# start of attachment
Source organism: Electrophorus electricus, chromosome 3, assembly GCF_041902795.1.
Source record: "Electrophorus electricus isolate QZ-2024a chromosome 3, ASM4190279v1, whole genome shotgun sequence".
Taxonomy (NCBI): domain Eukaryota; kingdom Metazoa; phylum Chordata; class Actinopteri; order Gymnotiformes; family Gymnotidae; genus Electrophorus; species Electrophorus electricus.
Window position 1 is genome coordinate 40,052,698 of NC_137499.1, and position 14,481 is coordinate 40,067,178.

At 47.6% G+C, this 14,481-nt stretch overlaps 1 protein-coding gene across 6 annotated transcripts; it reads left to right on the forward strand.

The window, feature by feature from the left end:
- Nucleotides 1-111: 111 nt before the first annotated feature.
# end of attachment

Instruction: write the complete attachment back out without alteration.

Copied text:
Source organism: Electrophorus electricus, chromosome 3, assembly GCF_041902795.1.
Source record: "Electrophorus electricus isolate QZ-2024a chromosome 3, ASM4190279v1, whole genome shotgun sequence".
Taxonomy (NCBI): domain Eukaryota; kingdom Metazoa; phylum Chordata; class Actinopteri; order Gymnotiformes; family Gymnotidae; genus Electrophorus; species Electrophorus electricus.
Window position 1 is genome coordinate 40,052,698 of NC_137499.1, and position 14,481 is coordinate 40,067,178.

At 47.6% G+C, this 14,481-nt stretch overlaps 1 protein-coding gene across 6 annotated transcripts; it reads left to right on the forward strand.

The window, feature by feature from the left end:
- Nucleotides 1-111: 111 nt before the first annotated feature.